Family Record for Ivan Pereksta and Olena Sidor



Wife's parents

Ivan Pereksta was born in Prislop january 25 in the year 1857
He died february 19 in the year 1933 at the age of 76 years 9 months and 3 days.

Mama

Olena Sidor (Hocko) was born in Starini September 27 in the year 1860
She died january 3 in the year 1936 at the age of 75 years 4 months and 24 days.





Ivan and Olena Pereksta were married may 3 in the year 1879

They had children
Maru, Ivana, Petra, Olenu, Zuzku, Anna, Vasila and Nascu|Zelenak 
Mara was born in the year 1880



Notes -
Olena Sidor's name includes an alias (Hocko). This is not uncommon and is used to differentiate families that have the same surname. Sidor is a very common name in the area this family lived. At this point we don't know if Hocko indicates maternal surname earlier in the family, a personal characteristic or trait or references a geographic location. 

Starini or Starina, the village where she was born, no longer exists. It was one of several villages flooded  when the Starina Reservoir was constructed in 1980. 

The names of the children as we use them today are Maria, Ivan (John), Pytor (Peter), Olena, Susanna, Anna, Vasil and Nascia. Maria, John, Susanna and Anna settled in the United States. Peter, Olena, Vasil and Nascia stayed in Europe. 

The surname Zelenak was added later with lines indicating it belonged to Mara, the eldest child. 


"Popp-Pereksta Family Record." (MS. Binghamton, NY, 1930-1982), p. 2-3; Digital Images.  Privately held by Susan Popp Clark, [ADDRESS FOR PRIVATE USE,]. 2008.  

Sunday, May 29, 2011

Sunday evening wrap up

A hodge podge day with hodge podge results.

I spent hours looking at admixture results for our DNA testing. For someone who literally dreams about maps, vectors and migration patterns (not normal I know, but I really don't have much control over my dreams) it's been fascinating. I've always seen traces of central Asia in my grandmother's face, a slight oriental cast to her eyes. While my father's family has been firmly planted in the shadows of the Carpathian Mountains as far back as we can trace them, that's no more than 200 years. It's clear from the DNA tests that somewhere in the previous 10,000 years or so his ancestors (MY ancestors) were tromping across Asia. While 75% of his DNA reads as European in the latest admixture test, 25% is a mix of Middle Eastern, Asian and North African. Forget finding Charlemagne. I'm hunting Ghengis Khan! And one note to my descendants - all that DNA you think might be Indian comes from your European Grandfather, NOT your Colonial American Grandmother.

Switching gears, I searched GenealogyBank.com for Meredith information and found some information about a John & Thomas Meredith who were merchants in Easton, MD in the early 19th c. I would very much like rule these guys in or out as my John & Thomas Meredith but it's not clear yet.

Finally, I'm assembling some information on my grandmother Anna Pereksta's family for a new-found cousin and am, of course, obsessing over what I don't know or haven't well documented. He's more interested in what I do know and that's what I need to focus on. HOWEVER, during my one (ok, there were four of five) last check on FamilySearch I found a fascinating record.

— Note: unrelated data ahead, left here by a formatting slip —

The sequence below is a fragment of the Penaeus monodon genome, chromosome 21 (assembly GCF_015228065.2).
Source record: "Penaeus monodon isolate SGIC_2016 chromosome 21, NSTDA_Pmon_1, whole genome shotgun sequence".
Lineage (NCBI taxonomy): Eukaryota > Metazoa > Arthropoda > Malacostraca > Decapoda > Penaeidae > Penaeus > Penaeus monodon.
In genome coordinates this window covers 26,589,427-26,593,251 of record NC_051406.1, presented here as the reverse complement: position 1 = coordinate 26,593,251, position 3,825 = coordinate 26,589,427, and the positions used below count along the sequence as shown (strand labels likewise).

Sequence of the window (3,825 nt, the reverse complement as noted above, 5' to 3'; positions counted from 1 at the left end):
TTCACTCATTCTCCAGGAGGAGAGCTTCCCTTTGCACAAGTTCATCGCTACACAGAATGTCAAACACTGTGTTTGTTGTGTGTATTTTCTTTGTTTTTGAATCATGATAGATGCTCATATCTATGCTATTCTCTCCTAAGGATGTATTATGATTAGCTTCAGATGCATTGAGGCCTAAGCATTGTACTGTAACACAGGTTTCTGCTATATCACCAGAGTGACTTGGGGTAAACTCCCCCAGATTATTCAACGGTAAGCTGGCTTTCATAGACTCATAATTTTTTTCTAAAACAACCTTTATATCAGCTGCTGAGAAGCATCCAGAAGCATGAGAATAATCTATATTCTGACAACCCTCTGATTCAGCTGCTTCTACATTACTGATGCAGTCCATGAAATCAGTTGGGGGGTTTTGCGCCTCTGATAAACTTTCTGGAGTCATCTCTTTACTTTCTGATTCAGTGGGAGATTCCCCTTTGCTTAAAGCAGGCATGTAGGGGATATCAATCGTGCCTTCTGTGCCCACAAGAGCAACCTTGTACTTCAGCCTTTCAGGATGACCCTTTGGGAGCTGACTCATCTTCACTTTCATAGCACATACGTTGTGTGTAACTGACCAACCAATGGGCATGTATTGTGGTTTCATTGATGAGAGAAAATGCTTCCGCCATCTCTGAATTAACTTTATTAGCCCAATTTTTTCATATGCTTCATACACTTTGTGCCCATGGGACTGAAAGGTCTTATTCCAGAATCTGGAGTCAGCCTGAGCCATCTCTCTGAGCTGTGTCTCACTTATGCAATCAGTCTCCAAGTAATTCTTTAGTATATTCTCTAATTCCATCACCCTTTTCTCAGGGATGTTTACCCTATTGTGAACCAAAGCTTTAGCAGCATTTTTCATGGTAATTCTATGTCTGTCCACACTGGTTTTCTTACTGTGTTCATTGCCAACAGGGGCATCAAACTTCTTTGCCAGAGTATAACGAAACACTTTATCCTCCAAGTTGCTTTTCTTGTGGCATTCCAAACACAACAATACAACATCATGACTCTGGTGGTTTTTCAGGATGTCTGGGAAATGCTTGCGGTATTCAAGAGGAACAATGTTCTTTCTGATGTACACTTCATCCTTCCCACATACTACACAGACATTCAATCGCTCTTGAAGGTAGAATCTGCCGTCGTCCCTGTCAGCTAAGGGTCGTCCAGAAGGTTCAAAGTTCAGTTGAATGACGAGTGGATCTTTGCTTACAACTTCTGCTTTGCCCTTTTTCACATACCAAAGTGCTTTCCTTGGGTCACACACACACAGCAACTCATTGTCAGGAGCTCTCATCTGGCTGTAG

I mentioned in an earlier post about the Perekstas that my aunt knew a family in Binghamton, NY where the first husband had been George Pereksta. He was a cousin of some sort, was working as a miner in Vermont when he was killed in a mining accident. I did not mention that his wife was named Susie and that they had a daughter Katherine before he died.

Today someone new, Katie Perkesta born 1905 in New York, showed up on my screen. Since I thought I'd found every possible Pereksta in the US after 1900 I was startled. Katie was enumerated in the 1905 New York State Census which can now be viewed. I viewed.

From FamilySearch.org

Katie was listed as the 5 month old daughter of Mike and Susie Pereksta both born in Austria (the Empire, not today's nation). Just as I was beginning to remember a Susie with daughter Katherine I saw Mike's occupation. Slate quarryman. The bells went off! That's awfully close to a miner. Then I looked up Granville on a map. It's awfully close to Vermont! I went back to my notes from my aunt and saw George, not Mike, staring up from the page.

From Google Maps
So it's not a perfect fit. But this Katie and Susie are the same ages as the women in the 1920 Binghamton census. And I know too well that first names are fluid in this population and memories are not perfect. I was asking specifically about Georges when my aunt told me this story - trying to figure out just who the George Pereksta was who travelled with my aunt Mary when she came to America.

I don't have an immigration record that fits for this Mike or Susie. It's not clear whether they were married in the United States or if Mike went back to Europe to marry. I don't know where Mike died. There were plenty of slate quarries in Vermont and NY and apparently many accidents and deaths. He likely died shortly after the 1905 census, since Susie's next daughter, who was reportedly not his child, was born about 1907/1908. Immigration, marriage, birth, death records - lots to do!

Monday, February 28, 2011

Women's History - Anna's Story

Peasants from Wikimedia Commons
My entry for Jasia's 103rd Carnival of Genealogy is a composite of recent posts about my grandmother, Anna Pereksta (1895-1982). Her story is not uncommon. She was part of the wave of peasants who left Europe for the factories and mines of the United States. The photo is actually from Finland, but accurately depicts the life she left.

She lived all but eighteen years of her life in Binghamton, NY, but it is impossible to think of her as entirely American. She grew up a 19th century peasant on easternmost edge of the Austro-Hungarian Empire. She died late in the 20th century, having seen men walk on the moon from her living room couch.

You can read her story on these pages.